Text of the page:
Clearly there are going to be people at one end of the spectrum whose physiology allows them to improve at a quicker than average rate. The elites are those people who have a combination of physical attributes suited to running fast, but who also work very hard at it.

I agree with Phil that it is slightly annoying to see people dabble in an interest of yours, then be dismissive about your efforts. But then people like that just lack class, so I don't bother too much with them.

20/03/2013 at 12:45
RicF wrote (see)

Phil P, I assume that was the Duncan from 'Blue Peter' who ran 3:10 for the very first London Marathon.

 

Did he?  Ha!  Fair play, I didn't even know he'd run a marathon.  It was a slightly throw-away reference to the programme that seemed to start off the "have-a-go" type format where a celebrity (generally) is fast-tracked by a professional to be proficient enough to tackle a hard challenge after so many weeks of training.  I take my hat off to Peter Duncan cos he did seem to be a double-hard bastard.  I wonder how difficult it really is to climb the Old Man of Hoy?  Anyone remember that one?

20/03/2013 at 12:57

I didn't know you didn't know that Phil. Then again, it was over 30 years ago.

Old Man of Hoy. Four way nasty at least:

The crumbling cliff, the height of it, Fulmars (birds) that spit oil and worst of all, Tics that come crawling out of every crevice.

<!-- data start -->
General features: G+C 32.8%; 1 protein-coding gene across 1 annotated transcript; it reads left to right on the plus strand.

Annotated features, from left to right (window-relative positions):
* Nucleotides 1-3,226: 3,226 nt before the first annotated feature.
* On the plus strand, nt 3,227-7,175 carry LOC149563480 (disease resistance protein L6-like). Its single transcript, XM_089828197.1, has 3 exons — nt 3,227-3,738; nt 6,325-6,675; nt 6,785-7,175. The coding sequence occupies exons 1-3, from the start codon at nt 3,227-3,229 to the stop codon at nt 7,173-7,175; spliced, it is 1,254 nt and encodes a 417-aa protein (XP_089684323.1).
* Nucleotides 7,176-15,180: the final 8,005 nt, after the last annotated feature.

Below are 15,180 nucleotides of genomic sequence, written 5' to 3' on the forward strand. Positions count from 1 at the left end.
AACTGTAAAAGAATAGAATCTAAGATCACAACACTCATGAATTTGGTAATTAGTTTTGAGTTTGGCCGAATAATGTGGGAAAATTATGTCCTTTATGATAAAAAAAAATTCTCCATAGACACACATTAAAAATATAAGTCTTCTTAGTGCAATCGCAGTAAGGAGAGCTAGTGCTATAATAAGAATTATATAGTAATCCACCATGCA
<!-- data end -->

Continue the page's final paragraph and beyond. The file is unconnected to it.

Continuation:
If Peter Duncan climbed that then 'well hard'

A shame that so many with 'talents' waste them. I guess if they don't fancy something then there's no point picking away at them about it.

20/03/2013 at 13:23

Here we go, the marathon's right at the beginning, Old Man of Hoy at 1:00.  I'd forgotten about the sumo wrestling.  Go on Peter!

20/03/2013 at 13:27

According to the Wikipedia Marathon Page ..."It is said that Phiedipiddes ran the entire distance without stopping and burst into the assembly, exclaiming we won!"

I suppose walking round in 6 1/2 hours doesn't really seem to do his legand any justice. 

20/03/2013 at 14:21
Chunkymunky wrote (see)

According to the Wikipedia Marathon Page ..."It is said that Phiedipiddes ran the entire distance without stopping and burst into the assembly, exclaiming we won!"

I suppose walking round in 6 1/2 hours doesn't really seem to do his legand any justice. 

Nowdays he'd just send a text.

20/03/2013 at 15:01
 
Stevie G . wrote (see)

Ric, probably, but I'm too wise for that game, as do you think i'd be able to leave it alone at just a 2.59 or something? It'd take over everything!

 

Truest words on the forum

20/03/2013 at 20:00
He actually ran a lot further than the marathon distance then died. I think if you check the distance out on modern maps you'll be surprised to realize what a true first marathon distance was.
BTW when I was my fittest it was probably because I was out a lot walking and other long distance but fast paced activities. Walking at a high pace is less efficient than running at that pace so you're working harder I guess.